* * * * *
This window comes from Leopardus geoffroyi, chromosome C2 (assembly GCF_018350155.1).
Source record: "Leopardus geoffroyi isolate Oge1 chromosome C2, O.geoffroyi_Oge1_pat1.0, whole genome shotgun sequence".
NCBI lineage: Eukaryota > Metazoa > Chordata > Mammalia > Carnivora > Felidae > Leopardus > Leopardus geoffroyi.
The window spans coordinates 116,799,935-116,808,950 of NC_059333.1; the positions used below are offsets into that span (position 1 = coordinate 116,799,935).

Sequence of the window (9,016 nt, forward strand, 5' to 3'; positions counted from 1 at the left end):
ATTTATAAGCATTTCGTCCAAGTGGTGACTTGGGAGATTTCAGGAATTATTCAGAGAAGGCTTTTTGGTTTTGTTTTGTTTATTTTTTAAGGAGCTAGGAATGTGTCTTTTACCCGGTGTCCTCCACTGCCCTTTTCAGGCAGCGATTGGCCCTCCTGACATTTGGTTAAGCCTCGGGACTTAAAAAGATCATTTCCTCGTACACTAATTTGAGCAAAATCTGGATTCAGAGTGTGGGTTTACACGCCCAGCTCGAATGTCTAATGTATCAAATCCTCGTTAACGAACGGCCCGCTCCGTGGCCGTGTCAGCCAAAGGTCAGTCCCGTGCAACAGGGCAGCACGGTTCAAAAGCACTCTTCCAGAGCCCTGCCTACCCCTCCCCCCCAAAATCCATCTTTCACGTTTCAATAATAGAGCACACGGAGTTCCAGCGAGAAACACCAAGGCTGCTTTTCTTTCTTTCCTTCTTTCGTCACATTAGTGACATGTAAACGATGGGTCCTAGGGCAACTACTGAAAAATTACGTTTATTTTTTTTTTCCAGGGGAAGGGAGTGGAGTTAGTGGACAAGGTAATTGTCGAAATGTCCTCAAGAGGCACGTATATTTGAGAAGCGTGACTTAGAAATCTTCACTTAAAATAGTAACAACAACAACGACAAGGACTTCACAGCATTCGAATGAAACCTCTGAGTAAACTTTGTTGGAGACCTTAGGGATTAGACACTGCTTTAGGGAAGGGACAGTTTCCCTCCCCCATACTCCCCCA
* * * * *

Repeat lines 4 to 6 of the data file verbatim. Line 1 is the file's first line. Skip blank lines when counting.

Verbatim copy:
The window spans coordinates 116,799,935-116,808,950 of NC_059333.1; the positions used below are offsets into that span (position 1 = coordinate 116,799,935).

Sequence of the window (9,016 nt, forward strand, 5' to 3'; positions counted from 1 at the left end):
ATTTATAAGCATTTCGTCCAAGTGGTGACTTGGGAGATTTCAGGAATTATTCAGAGAAGGCTTTTTGGTTTTGTTTTGTTTATTTTTTAAGGAGCTAGGAATGTGTCTTTTACCCGGTGTCCTCCACTGCCCTTTTCAGGCAGCGATTGGCCCTCCTGACATTTGGTTAAGCCTCGGGACTTAAAAAGATCATTTCCTCGTACACTAATTTGAGCAAAATCTGGATTCAGAGTGTGGGTTTACACGCCCAGCTCGAATGTCTAATGTATCAAATCCTCGTTAACGAACGGCCCGCTCCGTGGCCGTGTCAGCCAAAGGTCAGTCCCGTGCAACAGGGCAGCACGGTTCAAAAGCACTCTTCCAGAGCCCTGCCTACCCCTCCCCCCCAAAATCCATCTTTCACGTTTCAATAATAGAGCACACGGAGTTCCAGCGAGAAACACCAAGGCTGCTTTTCTTTCTTTCCTTCTTTCGTCACATTAGTGACATGTAAACGATGGGTCCTAGGGCAACTACTGAAAAATTACGTTTATTTTTTTTTTCCAGGGGAAGGGAGTGGAGTTAGTGGACAAGGTAATTGTCGAAATGTCCTCAAGAGGCACGTATATTTGAGAAGCGTGACTTAGAAATCTTCACTTAAAATAGTAACAACAACAACGACAAGGACTTCACAGCATTCGAATGAAACCTCTGAGTAAACTTTGTTGGAGACCTTAGGGATTAGACACTGCTTTAGGGAAGGGACAGTTTCCCTCCCCCATACTCCCCCA